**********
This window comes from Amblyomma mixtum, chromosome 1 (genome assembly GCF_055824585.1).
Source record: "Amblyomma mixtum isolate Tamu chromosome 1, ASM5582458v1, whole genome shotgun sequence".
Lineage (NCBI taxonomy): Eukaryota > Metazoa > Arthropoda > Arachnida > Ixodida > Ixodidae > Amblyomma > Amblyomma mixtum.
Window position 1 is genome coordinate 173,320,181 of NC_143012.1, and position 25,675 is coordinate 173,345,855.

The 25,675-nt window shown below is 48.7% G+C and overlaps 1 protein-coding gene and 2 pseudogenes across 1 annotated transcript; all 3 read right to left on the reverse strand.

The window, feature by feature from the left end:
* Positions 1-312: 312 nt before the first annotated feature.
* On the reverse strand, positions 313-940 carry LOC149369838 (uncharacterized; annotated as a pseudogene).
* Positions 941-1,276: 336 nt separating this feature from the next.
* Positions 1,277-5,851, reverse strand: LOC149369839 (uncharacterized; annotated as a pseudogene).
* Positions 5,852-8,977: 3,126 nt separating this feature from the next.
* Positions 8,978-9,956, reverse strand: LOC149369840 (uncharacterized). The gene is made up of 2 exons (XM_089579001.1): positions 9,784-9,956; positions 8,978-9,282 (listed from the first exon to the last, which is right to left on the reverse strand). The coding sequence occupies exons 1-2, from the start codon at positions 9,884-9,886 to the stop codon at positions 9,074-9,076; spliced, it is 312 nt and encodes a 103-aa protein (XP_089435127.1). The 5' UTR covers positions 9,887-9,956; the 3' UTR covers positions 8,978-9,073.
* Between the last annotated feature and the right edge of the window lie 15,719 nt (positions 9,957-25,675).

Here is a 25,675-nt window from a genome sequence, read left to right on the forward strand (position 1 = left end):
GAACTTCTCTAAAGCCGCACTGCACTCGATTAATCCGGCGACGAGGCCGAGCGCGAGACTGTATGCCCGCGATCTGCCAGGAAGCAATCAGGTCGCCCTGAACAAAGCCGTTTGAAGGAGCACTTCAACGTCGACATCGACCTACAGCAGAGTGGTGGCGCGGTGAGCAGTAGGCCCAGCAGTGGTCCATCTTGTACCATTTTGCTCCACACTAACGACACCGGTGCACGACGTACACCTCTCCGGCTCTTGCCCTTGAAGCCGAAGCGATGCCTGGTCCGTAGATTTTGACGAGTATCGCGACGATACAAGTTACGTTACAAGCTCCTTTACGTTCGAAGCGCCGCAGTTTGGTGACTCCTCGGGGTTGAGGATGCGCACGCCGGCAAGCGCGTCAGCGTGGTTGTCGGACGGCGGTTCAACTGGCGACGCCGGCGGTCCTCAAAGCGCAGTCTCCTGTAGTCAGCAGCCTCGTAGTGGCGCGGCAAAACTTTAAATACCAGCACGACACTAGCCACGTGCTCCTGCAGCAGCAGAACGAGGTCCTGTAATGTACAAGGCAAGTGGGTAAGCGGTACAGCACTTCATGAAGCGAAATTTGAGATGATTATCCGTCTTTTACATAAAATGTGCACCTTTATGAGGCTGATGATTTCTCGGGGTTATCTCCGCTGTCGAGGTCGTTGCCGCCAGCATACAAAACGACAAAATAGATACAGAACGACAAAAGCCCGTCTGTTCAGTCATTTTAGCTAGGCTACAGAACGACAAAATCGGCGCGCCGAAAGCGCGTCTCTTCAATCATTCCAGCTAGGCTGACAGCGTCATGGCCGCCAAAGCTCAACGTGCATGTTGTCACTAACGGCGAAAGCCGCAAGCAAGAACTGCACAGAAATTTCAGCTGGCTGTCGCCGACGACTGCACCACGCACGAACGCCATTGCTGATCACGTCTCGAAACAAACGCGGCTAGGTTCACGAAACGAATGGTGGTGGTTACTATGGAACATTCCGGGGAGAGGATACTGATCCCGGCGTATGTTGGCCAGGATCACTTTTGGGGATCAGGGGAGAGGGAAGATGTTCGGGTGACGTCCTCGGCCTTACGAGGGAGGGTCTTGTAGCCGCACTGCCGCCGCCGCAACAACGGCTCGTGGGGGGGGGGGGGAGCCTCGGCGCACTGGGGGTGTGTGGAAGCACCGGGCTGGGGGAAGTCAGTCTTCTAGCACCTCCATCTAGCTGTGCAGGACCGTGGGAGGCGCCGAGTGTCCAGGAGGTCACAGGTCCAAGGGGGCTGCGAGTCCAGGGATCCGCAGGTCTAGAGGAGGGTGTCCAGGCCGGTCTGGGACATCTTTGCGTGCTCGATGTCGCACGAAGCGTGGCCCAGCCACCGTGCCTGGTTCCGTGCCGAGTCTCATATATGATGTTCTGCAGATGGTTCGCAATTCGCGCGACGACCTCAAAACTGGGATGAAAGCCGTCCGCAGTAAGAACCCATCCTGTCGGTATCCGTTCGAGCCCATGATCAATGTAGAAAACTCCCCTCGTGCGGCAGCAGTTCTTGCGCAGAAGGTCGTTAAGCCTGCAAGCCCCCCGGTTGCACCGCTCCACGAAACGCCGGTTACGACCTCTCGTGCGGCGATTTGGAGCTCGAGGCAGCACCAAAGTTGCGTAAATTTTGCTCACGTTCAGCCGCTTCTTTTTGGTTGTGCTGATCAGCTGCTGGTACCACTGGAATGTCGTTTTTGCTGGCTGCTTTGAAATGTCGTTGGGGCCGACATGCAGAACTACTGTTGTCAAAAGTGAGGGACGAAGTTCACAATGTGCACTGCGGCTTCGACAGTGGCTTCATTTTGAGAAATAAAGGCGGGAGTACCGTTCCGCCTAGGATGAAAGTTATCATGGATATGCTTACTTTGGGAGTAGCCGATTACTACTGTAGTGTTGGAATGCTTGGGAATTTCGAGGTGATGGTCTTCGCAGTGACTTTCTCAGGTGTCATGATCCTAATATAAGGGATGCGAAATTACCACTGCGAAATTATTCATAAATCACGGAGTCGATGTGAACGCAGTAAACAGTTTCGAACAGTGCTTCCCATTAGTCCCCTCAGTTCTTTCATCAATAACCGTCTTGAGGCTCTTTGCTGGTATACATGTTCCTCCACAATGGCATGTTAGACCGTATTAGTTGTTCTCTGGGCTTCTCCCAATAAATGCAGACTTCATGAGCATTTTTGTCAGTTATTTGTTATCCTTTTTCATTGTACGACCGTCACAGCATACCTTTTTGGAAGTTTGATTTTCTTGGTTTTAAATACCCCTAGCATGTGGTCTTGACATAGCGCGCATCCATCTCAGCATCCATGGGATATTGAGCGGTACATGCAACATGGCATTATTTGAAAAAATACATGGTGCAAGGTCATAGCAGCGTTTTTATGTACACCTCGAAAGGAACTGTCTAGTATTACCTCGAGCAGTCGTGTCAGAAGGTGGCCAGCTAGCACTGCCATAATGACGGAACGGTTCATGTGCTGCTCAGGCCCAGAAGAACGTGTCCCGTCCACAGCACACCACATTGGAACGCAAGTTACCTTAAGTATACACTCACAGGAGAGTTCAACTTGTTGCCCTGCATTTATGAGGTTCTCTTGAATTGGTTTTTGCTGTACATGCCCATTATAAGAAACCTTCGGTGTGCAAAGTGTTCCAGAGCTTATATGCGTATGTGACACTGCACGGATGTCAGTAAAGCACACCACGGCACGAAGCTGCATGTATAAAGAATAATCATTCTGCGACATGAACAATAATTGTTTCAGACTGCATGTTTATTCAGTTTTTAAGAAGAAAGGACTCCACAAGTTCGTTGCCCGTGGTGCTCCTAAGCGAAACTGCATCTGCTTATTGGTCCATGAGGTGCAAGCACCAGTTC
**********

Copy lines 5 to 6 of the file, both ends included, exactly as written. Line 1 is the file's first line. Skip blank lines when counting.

The 25,675-nt window shown below is 48.7% G+C and overlaps 1 protein-coding gene and 2 pseudogenes across 1 annotated transcript; all 3 read right to left on the reverse strand.

The window, feature by feature from the left end: